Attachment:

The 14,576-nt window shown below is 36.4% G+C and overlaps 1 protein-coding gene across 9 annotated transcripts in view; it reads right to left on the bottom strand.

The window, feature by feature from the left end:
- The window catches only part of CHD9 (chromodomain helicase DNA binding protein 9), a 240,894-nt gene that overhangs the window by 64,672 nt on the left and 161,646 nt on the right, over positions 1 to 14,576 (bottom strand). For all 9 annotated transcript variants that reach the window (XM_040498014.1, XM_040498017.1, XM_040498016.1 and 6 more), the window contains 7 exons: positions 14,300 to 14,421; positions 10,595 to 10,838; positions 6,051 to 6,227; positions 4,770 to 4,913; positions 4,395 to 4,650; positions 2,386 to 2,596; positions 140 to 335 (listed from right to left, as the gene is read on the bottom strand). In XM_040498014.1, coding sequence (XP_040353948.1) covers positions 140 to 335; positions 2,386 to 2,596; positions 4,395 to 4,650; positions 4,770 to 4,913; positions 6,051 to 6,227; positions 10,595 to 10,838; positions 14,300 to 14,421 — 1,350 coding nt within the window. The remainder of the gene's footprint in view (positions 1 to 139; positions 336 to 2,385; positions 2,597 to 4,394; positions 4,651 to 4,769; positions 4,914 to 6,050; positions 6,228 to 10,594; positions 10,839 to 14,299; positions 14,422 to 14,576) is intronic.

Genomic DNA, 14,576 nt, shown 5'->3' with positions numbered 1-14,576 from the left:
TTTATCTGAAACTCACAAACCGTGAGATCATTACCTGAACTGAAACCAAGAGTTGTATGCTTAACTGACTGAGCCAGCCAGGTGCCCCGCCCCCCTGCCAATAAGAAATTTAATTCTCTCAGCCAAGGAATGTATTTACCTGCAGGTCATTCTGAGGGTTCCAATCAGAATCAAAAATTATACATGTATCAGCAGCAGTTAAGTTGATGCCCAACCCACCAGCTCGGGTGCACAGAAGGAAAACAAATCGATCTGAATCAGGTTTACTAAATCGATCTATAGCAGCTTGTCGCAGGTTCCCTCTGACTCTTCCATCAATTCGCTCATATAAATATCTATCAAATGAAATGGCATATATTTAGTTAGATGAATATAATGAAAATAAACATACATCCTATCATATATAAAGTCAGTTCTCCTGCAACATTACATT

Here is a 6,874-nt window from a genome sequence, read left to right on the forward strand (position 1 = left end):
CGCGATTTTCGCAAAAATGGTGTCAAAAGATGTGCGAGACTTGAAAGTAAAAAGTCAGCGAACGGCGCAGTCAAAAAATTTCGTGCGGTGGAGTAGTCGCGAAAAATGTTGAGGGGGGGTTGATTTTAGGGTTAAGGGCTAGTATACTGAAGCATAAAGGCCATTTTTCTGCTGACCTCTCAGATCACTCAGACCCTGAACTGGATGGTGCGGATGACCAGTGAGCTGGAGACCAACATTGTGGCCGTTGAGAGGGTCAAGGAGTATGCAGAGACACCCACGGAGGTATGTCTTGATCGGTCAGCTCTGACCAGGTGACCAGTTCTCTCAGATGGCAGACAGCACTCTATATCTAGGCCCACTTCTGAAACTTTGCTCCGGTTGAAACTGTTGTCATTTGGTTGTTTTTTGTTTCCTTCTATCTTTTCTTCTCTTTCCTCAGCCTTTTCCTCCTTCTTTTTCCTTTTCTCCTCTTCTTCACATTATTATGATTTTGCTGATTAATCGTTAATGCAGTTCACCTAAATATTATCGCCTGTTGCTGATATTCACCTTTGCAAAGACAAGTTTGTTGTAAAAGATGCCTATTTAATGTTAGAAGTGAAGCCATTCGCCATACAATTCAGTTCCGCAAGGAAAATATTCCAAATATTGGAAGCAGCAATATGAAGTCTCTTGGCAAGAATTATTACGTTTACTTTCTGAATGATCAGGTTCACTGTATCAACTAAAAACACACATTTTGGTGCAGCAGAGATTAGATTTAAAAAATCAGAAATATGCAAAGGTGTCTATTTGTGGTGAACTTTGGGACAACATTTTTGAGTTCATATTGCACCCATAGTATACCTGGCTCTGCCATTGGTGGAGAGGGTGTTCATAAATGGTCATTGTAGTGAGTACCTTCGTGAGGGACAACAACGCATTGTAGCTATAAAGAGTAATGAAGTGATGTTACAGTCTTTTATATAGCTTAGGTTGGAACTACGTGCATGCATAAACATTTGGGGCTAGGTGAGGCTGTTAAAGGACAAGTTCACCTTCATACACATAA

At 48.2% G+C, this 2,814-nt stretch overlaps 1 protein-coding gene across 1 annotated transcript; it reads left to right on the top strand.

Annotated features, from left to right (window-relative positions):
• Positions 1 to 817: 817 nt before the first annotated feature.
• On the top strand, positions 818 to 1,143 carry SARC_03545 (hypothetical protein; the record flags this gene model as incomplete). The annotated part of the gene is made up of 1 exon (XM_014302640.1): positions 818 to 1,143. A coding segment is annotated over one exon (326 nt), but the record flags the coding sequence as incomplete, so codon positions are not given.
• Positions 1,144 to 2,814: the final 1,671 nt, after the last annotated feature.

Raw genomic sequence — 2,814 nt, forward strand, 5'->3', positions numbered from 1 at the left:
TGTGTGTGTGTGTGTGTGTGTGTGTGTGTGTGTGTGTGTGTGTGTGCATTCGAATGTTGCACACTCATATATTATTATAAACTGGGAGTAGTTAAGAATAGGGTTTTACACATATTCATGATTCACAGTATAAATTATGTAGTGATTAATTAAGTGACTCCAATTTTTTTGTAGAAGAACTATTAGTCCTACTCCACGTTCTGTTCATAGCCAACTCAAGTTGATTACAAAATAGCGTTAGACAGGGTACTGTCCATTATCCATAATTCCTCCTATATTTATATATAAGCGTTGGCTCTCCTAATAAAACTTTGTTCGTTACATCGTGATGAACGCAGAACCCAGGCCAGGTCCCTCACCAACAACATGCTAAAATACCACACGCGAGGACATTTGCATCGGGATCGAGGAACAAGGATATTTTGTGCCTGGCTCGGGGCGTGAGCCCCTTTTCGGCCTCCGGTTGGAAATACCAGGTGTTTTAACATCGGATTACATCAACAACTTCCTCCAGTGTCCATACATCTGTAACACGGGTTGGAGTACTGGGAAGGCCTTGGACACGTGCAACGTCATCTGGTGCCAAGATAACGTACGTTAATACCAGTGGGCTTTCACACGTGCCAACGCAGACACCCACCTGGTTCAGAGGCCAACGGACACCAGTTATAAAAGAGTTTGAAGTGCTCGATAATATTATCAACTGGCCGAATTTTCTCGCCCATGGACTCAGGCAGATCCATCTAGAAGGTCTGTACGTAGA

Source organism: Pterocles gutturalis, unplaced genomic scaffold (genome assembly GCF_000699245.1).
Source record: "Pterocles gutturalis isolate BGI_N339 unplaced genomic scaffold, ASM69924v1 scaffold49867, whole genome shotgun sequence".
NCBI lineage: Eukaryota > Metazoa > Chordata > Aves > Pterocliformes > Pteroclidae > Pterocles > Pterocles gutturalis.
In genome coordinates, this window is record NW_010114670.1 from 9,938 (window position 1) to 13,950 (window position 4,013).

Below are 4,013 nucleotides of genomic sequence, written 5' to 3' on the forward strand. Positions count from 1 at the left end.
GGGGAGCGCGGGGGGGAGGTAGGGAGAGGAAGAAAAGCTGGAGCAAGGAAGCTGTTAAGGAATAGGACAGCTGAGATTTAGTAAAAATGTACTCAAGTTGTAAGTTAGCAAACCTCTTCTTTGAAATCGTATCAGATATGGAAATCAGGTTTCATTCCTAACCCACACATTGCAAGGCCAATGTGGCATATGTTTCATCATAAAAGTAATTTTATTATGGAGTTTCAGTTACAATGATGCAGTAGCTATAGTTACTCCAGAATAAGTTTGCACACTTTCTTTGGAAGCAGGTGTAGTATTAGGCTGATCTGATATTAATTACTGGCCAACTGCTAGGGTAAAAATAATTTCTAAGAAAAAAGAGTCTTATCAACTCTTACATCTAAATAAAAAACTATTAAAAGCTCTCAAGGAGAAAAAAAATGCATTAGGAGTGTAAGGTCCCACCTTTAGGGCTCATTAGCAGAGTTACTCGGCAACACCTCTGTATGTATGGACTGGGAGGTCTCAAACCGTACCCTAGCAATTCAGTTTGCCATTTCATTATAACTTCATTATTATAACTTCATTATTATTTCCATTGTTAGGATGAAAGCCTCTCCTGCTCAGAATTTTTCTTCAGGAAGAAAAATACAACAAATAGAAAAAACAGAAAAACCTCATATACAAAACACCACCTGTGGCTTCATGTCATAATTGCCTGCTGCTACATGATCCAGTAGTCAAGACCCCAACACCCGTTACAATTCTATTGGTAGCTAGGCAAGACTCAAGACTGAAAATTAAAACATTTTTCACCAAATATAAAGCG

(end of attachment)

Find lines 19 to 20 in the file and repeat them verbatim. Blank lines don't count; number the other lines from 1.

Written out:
Below are 4,013 nucleotides of genomic sequence, written 5' to 3' on the forward strand. Positions count from 1 at the left end.
GGGGAGCGCGGGGGGGAGGTAGGGAGAGGAAGAAAAGCTGGAGCAAGGAAGCTGTTAAGGAATAGGACAGCTGAGATTTAGTAAAAATGTACTCAAGTTGTAAGTTAGCAAACCTCTTCTTTGAAATCGTATCAGATATGGAAATCAGGTTTCATTCCTAACCCACACATTGCAAGGCCAATGTGGCATATGTTTCATCATAAAAGTAATTTTATTATGGAGTTTCAGTTACAATGATGCAGTAGCTATAGTTACTCCAGAATAAGTTTGCACACTTTCTTTGGAAGCAGGTGTAGTATTAGGCTGATCTGATATTAATTACTGGCCAACTGCTAGGGTAAAAATAATTTCTAAGAAAAAAGAGTCTTATCAACTCTTACATCTAAATAAAAAACTATTAAAAGCTCTCAAGGAGAAAAAAAATGCATTAGGAGTGTAAGGTCCCACCTTTAGGGCTCATTAGCAGAGTTACTCGGCAACACCTCTGTATGTATGGACTGGGAGGTCTCAAACCGTACCCTAGCAATTCAGTTTGCCATTTCATTATAACTTCATTATTATAACTTCATTATTATTTCCATTGTTAGGATGAAAGCCTCTCCTGCTCAGAATTTTTCTTCAGGAAGAAAAATACAACAAATAGAAAAAACAGAAAAACCTCATATACAAAACACCACCTGTGGCTTCATGTCATAATTGCCTGCTGCTACATGATCCAGTAGTCAAGACCCCAACACCCGTTACAATTCTATTGGTAGCTAGGCAAGACTCAAGACTGAAAATTAAAACATTTTTCACCAAATATAAAGCG